It might seem contradictory to focus on the self when the genesis of this movement was to combat the despair at an apparent lack of compassion for others. Yet one of the examples that Charli gave in her post introducing the compassion prompt made me think about how people can find compassion for others difficult because they haven’t experienced sufficient compassion themselves. Even if compassion doesn’t require them to do anything, it might feel too big a burden to take on, especially if they’ve been shackled with caring for others when they were desperately in need of care themselves.
The Compassionate Mind Foundation was established to promote well-being through the scientific understanding and application of compassion. Paul Gilbert and his colleagues have developed a therapeutic approach for people with complex and challenging psychological difficulties, especially those linked to high levels of shame and self-criticism. While many psychotherapies promote self-acceptance, this is the only one of which I’m aware which explicitly teaches self-compassion. While only those who have been suitably trained can practice the therapy, its principles – especially in providing a framework for understanding how any of us might struggle with self-compassion – are worthy of wider consideration.
Research from neuroscience postulates three distinct but interrelated systems within the brain for processing emotional experience: one pursuing the achievement of goals; another focused on avoiding threat, both internal and external; a third concerned with safety and soothing. All three are necessary, but some of us have an overdeveloped threat system (perhaps being too ready with the fight, flight or appeasement responses) and/or an underdeveloped, or difficult to access, safety system, so that we are unable, or slow, to return to a state of calmness once the danger is past.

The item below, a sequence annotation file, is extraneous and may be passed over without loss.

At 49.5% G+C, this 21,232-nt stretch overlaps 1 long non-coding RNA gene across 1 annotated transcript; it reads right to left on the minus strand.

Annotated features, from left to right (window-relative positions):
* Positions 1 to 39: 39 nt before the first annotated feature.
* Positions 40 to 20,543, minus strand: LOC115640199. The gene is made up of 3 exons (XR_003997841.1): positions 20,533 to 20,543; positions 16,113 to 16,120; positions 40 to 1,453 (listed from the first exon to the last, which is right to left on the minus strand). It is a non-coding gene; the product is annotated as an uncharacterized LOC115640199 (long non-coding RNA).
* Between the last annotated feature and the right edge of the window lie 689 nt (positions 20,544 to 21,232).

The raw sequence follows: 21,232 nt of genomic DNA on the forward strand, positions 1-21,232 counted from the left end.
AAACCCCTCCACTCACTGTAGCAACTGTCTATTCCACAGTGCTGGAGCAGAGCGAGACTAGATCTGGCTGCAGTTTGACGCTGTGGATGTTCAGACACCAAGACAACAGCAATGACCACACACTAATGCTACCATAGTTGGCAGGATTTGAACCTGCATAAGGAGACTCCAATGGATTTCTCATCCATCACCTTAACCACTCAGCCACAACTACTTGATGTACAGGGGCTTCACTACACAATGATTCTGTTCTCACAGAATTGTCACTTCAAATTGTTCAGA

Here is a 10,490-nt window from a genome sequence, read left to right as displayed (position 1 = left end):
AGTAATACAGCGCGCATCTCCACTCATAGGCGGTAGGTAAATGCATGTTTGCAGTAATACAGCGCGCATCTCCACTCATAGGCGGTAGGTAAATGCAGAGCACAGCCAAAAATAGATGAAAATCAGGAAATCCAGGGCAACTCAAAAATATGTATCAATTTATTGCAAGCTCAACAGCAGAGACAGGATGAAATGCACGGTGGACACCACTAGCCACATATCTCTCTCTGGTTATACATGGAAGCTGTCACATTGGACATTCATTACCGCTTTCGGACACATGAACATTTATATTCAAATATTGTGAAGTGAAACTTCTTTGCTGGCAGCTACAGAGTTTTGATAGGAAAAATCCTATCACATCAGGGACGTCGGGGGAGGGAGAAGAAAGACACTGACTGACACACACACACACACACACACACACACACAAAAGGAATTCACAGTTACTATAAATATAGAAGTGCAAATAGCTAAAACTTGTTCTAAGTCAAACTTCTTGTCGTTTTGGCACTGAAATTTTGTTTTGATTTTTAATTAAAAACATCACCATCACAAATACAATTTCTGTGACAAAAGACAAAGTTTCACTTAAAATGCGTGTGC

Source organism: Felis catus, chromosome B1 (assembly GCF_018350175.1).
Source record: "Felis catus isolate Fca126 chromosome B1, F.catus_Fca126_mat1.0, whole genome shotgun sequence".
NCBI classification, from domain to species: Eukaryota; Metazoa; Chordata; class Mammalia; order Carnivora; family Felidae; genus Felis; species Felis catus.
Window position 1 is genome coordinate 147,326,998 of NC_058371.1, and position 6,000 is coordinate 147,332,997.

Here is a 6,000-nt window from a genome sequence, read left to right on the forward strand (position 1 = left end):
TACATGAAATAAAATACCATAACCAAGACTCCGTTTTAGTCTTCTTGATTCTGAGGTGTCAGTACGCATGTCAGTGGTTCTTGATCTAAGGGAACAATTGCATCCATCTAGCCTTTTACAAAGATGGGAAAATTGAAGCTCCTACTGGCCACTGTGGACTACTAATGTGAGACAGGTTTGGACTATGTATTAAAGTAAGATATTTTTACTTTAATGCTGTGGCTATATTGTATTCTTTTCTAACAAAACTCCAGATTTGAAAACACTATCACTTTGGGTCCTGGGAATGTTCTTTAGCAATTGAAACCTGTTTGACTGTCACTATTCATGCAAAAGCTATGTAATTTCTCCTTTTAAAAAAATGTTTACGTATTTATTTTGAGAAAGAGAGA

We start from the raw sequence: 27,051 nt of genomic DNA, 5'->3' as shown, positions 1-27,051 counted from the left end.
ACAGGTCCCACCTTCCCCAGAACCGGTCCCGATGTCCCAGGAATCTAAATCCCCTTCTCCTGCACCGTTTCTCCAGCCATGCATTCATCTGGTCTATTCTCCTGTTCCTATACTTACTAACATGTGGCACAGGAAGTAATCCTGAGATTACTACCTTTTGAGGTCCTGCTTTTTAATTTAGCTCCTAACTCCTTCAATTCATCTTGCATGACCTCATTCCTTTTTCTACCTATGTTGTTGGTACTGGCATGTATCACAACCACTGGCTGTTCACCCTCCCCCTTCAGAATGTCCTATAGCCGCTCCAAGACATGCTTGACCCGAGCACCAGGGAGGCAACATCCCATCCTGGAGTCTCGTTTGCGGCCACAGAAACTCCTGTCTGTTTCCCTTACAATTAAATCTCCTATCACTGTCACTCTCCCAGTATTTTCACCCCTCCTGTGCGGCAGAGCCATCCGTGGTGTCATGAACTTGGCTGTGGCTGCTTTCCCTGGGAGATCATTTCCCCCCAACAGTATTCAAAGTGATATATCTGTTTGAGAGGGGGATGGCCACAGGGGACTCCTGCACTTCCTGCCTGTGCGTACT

Some intuitive strategies for managing distress can compound the situation. For example, if I were visiting Charli’s ranch and was scared to mount one of her enormous horses, it wouldn’t necessarily help me to be told I had nothing to fear. Standing there quivering with anxiety, I would now have two problems to deal with: my original fear and my shame at being a grown woman frightened of nothing. Now, Charli being the kind and compassionate person I perceive her to be, would probably respond differently. She might remark that, not having grown up with horses as she has, my fear was understandable. She might even enquire as to whether I’d had alarming experiences with horses in the past, and whether I’d been supported through them or left feeling guilty and blamed. She might then support me to be around the horses until I felt more comfortable, with no pressure to climb on one’s back until I was ready. She’d probably also make sure I knew what to do once I was up there; most importantly, how to apply the brake. Like in this imaginary visit to the Carrot Ranch, compassion-focused therapy provides a framework in which people need no longer feel ashamed or blamed for their difficulties and practical ways, including mindfulness techniques, to overcome them.
Why might some of us have overactive threat systems and underactive safety systems? It might come down to the way in which our expressions of fear and discomfort have been responded to in infancy. The attachment system has evolved to improve the survival chances of our species that is totally dependent on others from birth. Responsive parents provide the experience of soothing and model coping with threat. Parents who don’t respond to a baby’s cry, or do so in an aggressive or highly anxious way themselves, inadvertently teach the child that their distress is unmanageable and that they are beyond help.
Research psychologist Mary Ainsworth developed an ingenious method of assessing whether or not an infant has developed secure attachments. In the Strange Situation, babies play in a comfortable room until, at a given signal, the mother leaves. What distinguishes securely from insecurely attached infants, is not how they behave when the mother (or other primary carer) leaves, but whether they are able to settle on her return.
I hope this post hasn’t been too heavy, or perhaps it’s a welcome respite from another novel review? I’ve touched on attachment theory in some other posts and no doubt will do again. Your response to this will help to shape that. In the meantime, if you want to discover more, I recommend Sue Gerhardt’s book, Why Love Matters.